If there's anything that particularly stuck out about Sony's E3 2011 press conference, it's that the company has an absolutely staggering amount of content; and if you're a current PlayStation 3 owner or if a PlayStation Vita--the official name of Sony's new handheld--is in your future, then you have plenty of reasons to be excited. But because of all the content, Sony's conference lacked focus, which not only resulted in covering as much ground as possible, but it also left little opportunity for some key games to stand out from the rest of the pack. Even time spent on Sony's diehard support of 3D could've been appropriated better as a Twisted Metal demo or at least a few seconds of Last Guardian footage inserted in one of the many sizzle reels.
At any rate, too much content is a good problem to have, but Sony Computer Entertainment of America CEO Jack Tretton chose to kicks things off on a somewhat serious note, addressing the PlayStation Network outage by thanking fans for sticking with the company and apologizing to retailers and its development partners. Oddly enough, this apology was followed by some bragging and then the conference's first PlayStation 3 demo of the impressive Uncharted 3: Drake's Deception. The demonstration was followed by a 3D trailer of the game, signaling that Sony isn't going to let go of 3D despite recent troubles at the box office involving 3D films.
In fact, Sony's dedication to 3D technology was one of the most surprising aspects of the conference. Sony revealed that it's not only prepping God of War Origins Collection (PS3 remakes of the PSP games) and the Ico and Shadow of the Colossus Collection for 3D, but it's also releasing a special PlayStation-branded, 24-inch 3D-capable TV set. This TV also has a special viewing mode that removes traditional split-screen viewing and replaces it with a mode that lets individual players view the game as if they were looking at it in full-screen mode. On top of all that, Sony's releasing the whole thing in a package--along with a copy of Resistance 3, new (and cheaper) PlayStation-branded 3D glasses, and an HDMI cable--that will cost $499.99.
Given Sony's love affair with just about everything in its portfolio, it's not surprising that the PlayStation Move got quite a bit of attention. The conference highlighted what Sony's been doing with the platform all along: mixing core game support in with games that have a casual leaning but would still appeal to the core audience. NBA 2K12 was a big game in this portion of the conference (even if the Move support seems suspect). The Medieval Moves: Deadmund's Quest demo had the core game aesthetic mixed with the casual single Move wand controls.
A few trailers for Starhawk, a new Sly Cooper game, and a new shooter from CCP called Dust 514 seemed out of place, but they illustrated Sony's stacked lineup. This became clear with a quick transition to a presentation of BioShock: Infinite, which (in keeping with the theme of this particular portion of the conference) will also feature Move support. Additionally, Irrational Games' Ken Levine surprised the audience with an announcement that a BioShock game would be coming to the PlayStation Vita.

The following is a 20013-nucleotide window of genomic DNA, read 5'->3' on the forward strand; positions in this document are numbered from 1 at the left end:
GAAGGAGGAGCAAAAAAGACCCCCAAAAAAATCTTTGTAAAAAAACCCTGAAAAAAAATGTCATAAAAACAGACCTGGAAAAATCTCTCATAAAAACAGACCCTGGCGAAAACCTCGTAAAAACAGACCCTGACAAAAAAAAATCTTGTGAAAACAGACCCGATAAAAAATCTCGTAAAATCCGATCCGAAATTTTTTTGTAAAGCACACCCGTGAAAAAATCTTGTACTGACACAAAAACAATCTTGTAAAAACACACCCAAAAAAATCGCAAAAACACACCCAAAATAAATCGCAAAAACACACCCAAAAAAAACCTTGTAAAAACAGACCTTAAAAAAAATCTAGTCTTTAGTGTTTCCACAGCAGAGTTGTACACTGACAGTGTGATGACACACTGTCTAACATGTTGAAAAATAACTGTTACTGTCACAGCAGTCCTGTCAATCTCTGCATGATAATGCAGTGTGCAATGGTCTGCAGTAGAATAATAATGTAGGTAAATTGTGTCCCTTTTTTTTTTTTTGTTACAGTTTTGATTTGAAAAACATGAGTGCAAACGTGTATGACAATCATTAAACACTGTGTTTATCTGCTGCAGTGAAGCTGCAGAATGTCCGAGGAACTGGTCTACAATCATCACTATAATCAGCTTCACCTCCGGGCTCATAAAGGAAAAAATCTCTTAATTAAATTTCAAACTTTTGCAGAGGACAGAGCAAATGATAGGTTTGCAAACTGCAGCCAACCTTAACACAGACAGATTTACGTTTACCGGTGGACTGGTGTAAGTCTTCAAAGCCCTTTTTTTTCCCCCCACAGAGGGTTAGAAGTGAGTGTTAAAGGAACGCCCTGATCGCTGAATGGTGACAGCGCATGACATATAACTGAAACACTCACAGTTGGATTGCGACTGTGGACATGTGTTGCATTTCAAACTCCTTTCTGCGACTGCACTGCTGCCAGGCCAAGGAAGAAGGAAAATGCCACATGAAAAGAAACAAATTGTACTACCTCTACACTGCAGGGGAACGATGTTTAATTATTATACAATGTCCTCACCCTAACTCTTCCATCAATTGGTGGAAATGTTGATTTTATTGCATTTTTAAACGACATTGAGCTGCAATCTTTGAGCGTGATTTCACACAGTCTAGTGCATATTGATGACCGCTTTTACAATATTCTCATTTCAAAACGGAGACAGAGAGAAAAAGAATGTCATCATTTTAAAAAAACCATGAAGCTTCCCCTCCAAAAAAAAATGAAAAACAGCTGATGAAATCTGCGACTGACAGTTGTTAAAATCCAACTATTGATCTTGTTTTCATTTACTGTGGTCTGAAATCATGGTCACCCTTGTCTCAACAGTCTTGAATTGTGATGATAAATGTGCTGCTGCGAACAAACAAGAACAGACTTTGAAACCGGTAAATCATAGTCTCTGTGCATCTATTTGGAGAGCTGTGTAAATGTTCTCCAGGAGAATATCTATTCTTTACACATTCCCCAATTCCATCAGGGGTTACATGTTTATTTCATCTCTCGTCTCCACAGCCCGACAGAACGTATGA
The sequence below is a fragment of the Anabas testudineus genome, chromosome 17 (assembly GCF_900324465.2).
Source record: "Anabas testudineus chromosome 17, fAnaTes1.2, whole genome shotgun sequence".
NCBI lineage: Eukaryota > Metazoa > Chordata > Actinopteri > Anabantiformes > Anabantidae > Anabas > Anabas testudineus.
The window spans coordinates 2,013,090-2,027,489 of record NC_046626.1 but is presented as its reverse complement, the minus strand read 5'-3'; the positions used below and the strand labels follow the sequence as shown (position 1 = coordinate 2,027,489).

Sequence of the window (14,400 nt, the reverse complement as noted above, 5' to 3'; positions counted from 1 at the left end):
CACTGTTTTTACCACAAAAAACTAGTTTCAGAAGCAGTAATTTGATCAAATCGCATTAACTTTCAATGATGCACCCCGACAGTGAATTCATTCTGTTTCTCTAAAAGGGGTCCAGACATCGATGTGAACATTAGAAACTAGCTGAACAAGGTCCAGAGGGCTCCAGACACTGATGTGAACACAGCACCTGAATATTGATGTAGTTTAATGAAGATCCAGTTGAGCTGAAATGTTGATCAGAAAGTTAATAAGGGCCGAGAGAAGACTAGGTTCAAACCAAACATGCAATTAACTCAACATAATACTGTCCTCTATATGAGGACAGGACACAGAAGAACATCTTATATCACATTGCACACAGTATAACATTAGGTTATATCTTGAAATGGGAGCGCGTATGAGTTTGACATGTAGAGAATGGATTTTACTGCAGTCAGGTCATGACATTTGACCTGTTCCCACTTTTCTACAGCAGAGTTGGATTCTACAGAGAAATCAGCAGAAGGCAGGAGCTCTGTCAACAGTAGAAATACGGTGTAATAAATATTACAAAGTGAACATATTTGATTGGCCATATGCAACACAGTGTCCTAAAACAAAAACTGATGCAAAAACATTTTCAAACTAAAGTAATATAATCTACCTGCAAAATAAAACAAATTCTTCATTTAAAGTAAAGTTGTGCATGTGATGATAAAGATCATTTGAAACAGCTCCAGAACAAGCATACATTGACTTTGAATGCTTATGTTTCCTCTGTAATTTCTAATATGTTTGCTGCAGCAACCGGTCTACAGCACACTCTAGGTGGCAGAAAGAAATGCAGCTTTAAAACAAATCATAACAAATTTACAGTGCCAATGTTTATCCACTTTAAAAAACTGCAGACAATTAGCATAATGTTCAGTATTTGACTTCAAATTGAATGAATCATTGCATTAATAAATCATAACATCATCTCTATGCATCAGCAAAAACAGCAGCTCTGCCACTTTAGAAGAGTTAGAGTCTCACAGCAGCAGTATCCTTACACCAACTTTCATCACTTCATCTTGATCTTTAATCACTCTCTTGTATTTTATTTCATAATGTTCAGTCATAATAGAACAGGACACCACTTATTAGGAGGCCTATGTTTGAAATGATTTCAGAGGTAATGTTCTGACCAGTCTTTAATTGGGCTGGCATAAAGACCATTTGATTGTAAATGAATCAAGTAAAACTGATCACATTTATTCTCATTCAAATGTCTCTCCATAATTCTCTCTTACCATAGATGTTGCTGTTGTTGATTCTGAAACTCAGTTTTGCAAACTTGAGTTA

While this would've been a perfect opportunity to transition into PlayStation Vita demos and details, Sony (to its detriment) kept trucking with brief looks at the Star Trek shooter featuring the recent incarnations of Captain Kirk and Mr. Spock. This was then followed by an announcement that some key Electronic Arts games, including the upcoming SSX, will feature PlayStation-exclusive content--a big aspect of Sony's recent third-party strategy. Sony Corporation president Kaz Hirai then took to the stage with a bit more filler content on the PlayStation Suite that was probably best left out of its already packed E3 presentation.
But Hirai eventually moved onto the expected star of the show, the PlayStation Vita, announcing the official name of the device and that it would come in two flavors: Wi-Fi only or Wi-Fi and 3G equipped. Not surprisingly, Hirai received some moans and boos from the press conference audience when he revealed that Sony's 3G partner will be AT&T, a company notorious for its 3G-congestion problems with iPhone users. From there, the audience was treated to impressive demos of Uncharted: Golden Abyss, Ruin (a social action role-playing game available for both the Vita and the PS3), ModNation Racers, Little Big Planet, and Street Fighter X Tekken. A stellar lineup was followed by an equally stellar price announcement--the Wi-Fi-only version of the Vita will retail for $249 while the 3G-equipped version will set you back $299. Unfortunately, no specific time frame was nailed down for release outside of the holiday season.
With that, the press conference concluded, and we all stopped for a moment to take a massive breath. Sony had a lot of content on display, and much of it was quite good, but again, we couldn't help but think that the time could've been used more effectively for certain projects and themes as opposed to covering such a broad swath of games. Some games on display should've received more attention, and there were quite a few high-profile games that were conspicuously absent. Namely, those games were The Last Guardian and key PlayStation Network games like Journey--granted, Sony probably thinks those are too old hat for a show like E3, at this point. Ultimately, this much is clear: Sony wants to put the PlayStation Network debacle behind and look toward its long-term future.